Etymology
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Bushman (n.)
one of an aboriginal tribe near the Cape of Good Hope, 1785, from South African Dutch boschjesman, literally "man of the bush," from boschje, from Dutch bosje, diminutive of bosch, bos (see bush (n.)).
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bushwhacker (n.)
also bush-whacker, 1809, American English, "woodsman, one accustomed to life in the bush," literally "one who beats the bushes" (to make his way through), perhaps modeled on Dutch bosch-wachter "forest keeper;" see bush (n.) + whack (v.).

Among Northern troops in the American Civil War, "Confederate irregular who took to the woods and fought as guerrillas" (1862). Related: bushwhack (v.), 1837; bushwhacking (1826).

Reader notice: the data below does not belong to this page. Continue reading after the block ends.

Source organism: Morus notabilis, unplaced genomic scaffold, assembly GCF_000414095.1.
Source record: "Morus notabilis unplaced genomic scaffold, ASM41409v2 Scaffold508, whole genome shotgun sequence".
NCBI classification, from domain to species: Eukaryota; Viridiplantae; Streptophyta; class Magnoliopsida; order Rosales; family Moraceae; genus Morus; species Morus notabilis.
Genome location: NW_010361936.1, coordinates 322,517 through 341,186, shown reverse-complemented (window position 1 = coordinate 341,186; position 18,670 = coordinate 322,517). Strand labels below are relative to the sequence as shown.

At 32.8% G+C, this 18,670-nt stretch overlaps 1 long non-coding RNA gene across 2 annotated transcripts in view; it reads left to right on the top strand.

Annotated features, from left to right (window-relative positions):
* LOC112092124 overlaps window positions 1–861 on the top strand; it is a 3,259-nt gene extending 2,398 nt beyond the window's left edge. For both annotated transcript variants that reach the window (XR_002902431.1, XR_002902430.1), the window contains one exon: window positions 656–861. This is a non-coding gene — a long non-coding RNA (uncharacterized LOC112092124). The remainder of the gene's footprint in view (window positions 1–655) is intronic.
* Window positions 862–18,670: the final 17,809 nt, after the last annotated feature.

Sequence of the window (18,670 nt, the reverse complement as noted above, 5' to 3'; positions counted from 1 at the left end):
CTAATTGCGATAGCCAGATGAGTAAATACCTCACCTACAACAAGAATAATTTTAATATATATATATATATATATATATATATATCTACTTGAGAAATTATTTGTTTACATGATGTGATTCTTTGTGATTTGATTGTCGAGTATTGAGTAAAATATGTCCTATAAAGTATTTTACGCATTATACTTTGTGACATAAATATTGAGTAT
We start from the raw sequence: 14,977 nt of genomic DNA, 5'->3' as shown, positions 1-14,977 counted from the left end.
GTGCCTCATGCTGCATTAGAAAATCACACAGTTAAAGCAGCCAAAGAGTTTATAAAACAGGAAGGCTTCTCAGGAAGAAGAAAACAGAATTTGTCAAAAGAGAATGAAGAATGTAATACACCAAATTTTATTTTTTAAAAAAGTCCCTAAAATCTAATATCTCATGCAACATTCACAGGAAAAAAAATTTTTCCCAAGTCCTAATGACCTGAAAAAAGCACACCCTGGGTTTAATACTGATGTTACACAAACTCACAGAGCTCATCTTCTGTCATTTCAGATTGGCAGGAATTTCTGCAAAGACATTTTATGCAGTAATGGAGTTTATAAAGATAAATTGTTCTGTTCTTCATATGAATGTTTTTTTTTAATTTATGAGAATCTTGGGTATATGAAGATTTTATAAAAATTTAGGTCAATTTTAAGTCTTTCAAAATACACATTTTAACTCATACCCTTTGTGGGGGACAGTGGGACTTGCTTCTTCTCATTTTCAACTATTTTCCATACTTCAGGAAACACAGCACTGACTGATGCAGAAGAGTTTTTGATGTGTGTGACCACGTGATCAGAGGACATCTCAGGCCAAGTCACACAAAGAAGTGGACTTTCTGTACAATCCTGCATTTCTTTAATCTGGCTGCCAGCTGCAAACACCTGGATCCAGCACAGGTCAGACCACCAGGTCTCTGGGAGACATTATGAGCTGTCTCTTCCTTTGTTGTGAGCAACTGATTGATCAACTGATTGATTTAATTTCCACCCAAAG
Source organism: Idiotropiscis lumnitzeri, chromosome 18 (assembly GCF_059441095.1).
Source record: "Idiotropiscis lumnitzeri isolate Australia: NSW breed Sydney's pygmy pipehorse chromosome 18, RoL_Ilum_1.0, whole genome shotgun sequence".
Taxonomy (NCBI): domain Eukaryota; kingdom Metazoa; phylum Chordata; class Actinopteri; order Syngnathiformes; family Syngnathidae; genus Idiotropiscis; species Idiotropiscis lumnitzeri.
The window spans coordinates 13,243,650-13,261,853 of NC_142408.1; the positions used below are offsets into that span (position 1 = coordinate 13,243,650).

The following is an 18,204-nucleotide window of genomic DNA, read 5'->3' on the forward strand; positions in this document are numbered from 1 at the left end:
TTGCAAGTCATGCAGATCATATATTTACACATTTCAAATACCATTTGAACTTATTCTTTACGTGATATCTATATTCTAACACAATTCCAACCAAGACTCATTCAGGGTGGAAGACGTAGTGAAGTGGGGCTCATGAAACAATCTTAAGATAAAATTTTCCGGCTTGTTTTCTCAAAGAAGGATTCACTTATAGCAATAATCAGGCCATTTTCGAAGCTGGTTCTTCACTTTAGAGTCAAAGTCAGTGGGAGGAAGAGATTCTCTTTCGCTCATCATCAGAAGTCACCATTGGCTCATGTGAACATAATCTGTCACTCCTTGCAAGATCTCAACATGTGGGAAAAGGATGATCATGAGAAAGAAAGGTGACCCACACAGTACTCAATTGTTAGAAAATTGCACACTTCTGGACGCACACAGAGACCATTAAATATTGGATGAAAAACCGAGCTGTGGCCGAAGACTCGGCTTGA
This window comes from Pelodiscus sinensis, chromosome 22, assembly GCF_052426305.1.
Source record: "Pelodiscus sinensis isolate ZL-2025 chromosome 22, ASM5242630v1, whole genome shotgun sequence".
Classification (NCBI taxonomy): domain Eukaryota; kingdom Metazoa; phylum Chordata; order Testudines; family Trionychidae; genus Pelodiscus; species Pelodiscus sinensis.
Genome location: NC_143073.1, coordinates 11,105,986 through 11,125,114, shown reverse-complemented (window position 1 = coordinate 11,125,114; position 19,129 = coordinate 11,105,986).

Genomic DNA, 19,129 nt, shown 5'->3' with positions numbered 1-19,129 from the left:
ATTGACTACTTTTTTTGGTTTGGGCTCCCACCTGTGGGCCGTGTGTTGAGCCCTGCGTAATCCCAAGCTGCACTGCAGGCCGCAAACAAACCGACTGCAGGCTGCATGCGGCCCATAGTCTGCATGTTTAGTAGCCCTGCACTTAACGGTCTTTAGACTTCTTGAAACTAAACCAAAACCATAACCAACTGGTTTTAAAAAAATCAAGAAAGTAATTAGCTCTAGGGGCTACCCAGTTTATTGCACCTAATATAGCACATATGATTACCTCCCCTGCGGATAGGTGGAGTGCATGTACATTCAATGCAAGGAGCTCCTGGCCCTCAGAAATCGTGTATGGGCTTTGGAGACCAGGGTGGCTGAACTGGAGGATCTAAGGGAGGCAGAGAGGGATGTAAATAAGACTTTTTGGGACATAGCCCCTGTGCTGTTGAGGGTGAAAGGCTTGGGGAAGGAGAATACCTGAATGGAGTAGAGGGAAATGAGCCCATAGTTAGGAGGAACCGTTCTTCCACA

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bush (n.)

"many-stemmed woody plant," from Old English bysc (found in place names), from West Germanic *busk "bush, thicket" (source also of Old Saxon and Old High German busc, Dutch bosch, bos, German Busch). Influenced by or combined with Old French (busche "firewood") and Medieval Latin busca (source also of Italian bosco, Spanish bosque, French bois), both of which probably are from Germanic (compare Boise).

In the British American colonies, applied from 1650s to the uncleared districts. In South Africa, "country," as opposed to town (1780); probably from Dutch bosch in the same sense. As "branch of a tree hung out as a tavern-sign," 1530s; hence the proverb "good wine needs no bush." Meaning "pubic hair" (especially of a woman) is from 1745. To beat the bushes (mid-15c.) is a way to rouse birds so that they fly into the net which others are holding, which originally was the same thing as beating around the bush (see beat (v.)).

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